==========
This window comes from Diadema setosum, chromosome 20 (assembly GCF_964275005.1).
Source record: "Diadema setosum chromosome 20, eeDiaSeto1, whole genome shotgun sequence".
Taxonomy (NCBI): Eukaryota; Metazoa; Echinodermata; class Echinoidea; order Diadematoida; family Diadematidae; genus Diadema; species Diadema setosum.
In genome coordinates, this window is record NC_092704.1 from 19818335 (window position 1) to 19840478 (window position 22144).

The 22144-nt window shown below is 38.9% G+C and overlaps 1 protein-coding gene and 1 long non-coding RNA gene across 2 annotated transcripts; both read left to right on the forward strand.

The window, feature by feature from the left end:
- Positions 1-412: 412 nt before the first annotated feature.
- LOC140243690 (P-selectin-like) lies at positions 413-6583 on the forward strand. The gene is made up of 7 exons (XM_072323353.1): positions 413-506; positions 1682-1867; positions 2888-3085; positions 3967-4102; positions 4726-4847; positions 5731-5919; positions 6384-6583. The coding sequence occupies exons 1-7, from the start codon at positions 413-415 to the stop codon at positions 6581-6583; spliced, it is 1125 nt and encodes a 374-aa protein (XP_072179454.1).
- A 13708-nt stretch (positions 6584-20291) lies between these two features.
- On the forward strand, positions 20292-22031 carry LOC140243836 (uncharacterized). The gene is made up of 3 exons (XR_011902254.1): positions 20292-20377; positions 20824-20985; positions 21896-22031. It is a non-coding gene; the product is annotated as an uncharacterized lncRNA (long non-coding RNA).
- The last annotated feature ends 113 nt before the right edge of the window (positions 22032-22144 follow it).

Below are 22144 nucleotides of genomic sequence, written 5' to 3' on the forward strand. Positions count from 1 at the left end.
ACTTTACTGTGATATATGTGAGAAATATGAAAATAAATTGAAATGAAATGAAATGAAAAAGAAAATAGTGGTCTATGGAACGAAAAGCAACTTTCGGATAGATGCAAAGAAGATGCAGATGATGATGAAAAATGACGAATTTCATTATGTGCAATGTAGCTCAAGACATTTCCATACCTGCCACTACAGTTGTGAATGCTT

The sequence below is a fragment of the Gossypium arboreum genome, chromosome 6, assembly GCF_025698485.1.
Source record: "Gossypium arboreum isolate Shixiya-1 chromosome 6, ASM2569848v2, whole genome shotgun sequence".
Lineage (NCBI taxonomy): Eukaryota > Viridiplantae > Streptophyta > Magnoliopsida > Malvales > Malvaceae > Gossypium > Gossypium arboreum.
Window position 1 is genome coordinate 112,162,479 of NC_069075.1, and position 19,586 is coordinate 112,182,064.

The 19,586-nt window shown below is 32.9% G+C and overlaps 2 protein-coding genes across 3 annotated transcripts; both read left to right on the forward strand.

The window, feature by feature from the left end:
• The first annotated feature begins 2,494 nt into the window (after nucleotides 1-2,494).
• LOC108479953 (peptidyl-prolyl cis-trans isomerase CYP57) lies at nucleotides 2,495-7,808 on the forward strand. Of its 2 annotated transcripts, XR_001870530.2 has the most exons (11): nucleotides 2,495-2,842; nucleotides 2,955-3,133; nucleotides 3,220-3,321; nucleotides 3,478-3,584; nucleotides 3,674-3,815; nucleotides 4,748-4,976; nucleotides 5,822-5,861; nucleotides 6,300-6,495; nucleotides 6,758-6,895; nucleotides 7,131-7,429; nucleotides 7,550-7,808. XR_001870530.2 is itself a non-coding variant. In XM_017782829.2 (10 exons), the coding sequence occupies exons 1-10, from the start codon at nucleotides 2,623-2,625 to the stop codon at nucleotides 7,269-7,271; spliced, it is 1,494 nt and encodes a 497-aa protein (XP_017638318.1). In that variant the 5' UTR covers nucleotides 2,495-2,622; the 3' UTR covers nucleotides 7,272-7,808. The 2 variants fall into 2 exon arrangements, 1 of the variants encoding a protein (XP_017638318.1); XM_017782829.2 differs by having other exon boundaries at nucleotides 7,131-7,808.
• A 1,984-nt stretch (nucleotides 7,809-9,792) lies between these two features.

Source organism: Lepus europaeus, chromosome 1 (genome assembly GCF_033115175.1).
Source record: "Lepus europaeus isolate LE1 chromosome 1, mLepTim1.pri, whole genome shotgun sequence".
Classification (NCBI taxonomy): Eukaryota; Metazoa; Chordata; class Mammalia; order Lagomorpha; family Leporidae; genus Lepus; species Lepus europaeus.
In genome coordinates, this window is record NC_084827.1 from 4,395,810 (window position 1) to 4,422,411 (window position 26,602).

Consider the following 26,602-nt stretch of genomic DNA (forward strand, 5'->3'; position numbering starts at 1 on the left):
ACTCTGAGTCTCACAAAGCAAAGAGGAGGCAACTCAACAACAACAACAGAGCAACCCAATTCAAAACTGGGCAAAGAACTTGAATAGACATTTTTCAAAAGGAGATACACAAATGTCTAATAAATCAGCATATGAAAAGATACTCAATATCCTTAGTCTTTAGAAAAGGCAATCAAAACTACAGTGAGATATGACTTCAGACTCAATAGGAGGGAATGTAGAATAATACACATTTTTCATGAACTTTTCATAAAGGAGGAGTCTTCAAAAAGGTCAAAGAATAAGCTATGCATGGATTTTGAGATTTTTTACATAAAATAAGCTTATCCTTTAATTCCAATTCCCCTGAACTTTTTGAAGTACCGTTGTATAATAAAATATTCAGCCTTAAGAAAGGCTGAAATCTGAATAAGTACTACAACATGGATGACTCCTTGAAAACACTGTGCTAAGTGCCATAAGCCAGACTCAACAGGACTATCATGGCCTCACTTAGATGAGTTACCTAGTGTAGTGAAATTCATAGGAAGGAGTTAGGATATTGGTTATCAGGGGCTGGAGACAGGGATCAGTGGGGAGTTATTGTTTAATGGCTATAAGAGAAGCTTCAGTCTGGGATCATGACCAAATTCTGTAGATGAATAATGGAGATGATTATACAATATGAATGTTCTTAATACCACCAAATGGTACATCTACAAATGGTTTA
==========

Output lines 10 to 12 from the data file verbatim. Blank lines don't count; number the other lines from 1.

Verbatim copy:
- On the forward strand, positions 20292-22031 carry LOC140243836 (uncharacterized). The gene is made up of 3 exons (XR_011902254.1): positions 20292-20377; positions 20824-20985; positions 21896-22031. It is a non-coding gene; the product is annotated as an uncharacterized lncRNA (long non-coding RNA).
- The last annotated feature ends 113 nt before the right edge of the window (positions 22032-22144 follow it).

Below are 22144 nucleotides of genomic sequence, written 5' to 3' on the forward strand. Positions count from 1 at the left end.